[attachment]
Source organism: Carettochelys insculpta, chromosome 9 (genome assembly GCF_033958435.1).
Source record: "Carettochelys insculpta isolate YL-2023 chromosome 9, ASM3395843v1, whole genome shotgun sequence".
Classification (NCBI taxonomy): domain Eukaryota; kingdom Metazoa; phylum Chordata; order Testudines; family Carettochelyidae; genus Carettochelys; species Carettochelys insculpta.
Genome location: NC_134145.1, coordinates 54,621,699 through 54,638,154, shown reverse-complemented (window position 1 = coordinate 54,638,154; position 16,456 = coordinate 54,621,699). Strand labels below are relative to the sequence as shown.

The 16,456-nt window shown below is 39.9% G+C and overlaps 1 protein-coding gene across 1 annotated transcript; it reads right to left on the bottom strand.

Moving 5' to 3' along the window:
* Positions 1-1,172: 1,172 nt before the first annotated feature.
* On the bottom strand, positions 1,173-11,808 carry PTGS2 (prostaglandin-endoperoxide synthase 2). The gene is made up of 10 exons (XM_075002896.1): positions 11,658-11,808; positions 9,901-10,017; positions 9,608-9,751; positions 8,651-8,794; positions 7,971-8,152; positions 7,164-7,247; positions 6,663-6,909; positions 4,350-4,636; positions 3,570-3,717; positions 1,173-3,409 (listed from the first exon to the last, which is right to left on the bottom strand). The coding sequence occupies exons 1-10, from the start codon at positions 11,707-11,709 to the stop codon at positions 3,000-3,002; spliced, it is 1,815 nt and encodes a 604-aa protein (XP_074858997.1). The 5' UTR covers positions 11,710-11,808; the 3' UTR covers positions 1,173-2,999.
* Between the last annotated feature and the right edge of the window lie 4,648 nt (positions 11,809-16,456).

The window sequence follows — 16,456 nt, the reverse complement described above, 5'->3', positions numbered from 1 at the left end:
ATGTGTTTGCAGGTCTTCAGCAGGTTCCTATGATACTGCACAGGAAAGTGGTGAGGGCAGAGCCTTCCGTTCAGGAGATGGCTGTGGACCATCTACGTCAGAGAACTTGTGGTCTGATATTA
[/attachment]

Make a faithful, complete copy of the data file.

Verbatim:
Source organism: Carettochelys insculpta, chromosome 9 (genome assembly GCF_033958435.1).
Source record: "Carettochelys insculpta isolate YL-2023 chromosome 9, ASM3395843v1, whole genome shotgun sequence".
Classification (NCBI taxonomy): domain Eukaryota; kingdom Metazoa; phylum Chordata; order Testudines; family Carettochelyidae; genus Carettochelys; species Carettochelys insculpta.
Genome location: NC_134145.1, coordinates 54,621,699 through 54,638,154, shown reverse-complemented (window position 1 = coordinate 54,638,154; position 16,456 = coordinate 54,621,699). Strand labels below are relative to the sequence as shown.

The 16,456-nt window shown below is 39.9% G+C and overlaps 1 protein-coding gene across 1 annotated transcript; it reads right to left on the bottom strand.

Moving 5' to 3' along the window:
* Positions 1-1,172: 1,172 nt before the first annotated feature.
* On the bottom strand, positions 1,173-11,808 carry PTGS2 (prostaglandin-endoperoxide synthase 2). The gene is made up of 10 exons (XM_075002896.1): positions 11,658-11,808; positions 9,901-10,017; positions 9,608-9,751; positions 8,651-8,794; positions 7,971-8,152; positions 7,164-7,247; positions 6,663-6,909; positions 4,350-4,636; positions 3,570-3,717; positions 1,173-3,409 (listed from the first exon to the last, which is right to left on the bottom strand). The coding sequence occupies exons 1-10, from the start codon at positions 11,707-11,709 to the stop codon at positions 3,000-3,002; spliced, it is 1,815 nt and encodes a 604-aa protein (XP_074858997.1). The 5' UTR covers positions 11,710-11,808; the 3' UTR covers positions 1,173-2,999.
* Between the last annotated feature and the right edge of the window lie 4,648 nt (positions 11,809-16,456).

The window sequence follows — 16,456 nt, the reverse complement described above, 5'->3', positions numbered from 1 at the left end:
ATGTGTTTGCAGGTCTTCAGCAGGTTCCTATGATACTGCACAGGAAAGTGGTGAGGGCAGAGCCTTCCGTTCAGGAGATGGCTGTGGACCATCTACGTCAGAGAACTTGTGGTCTGATATTA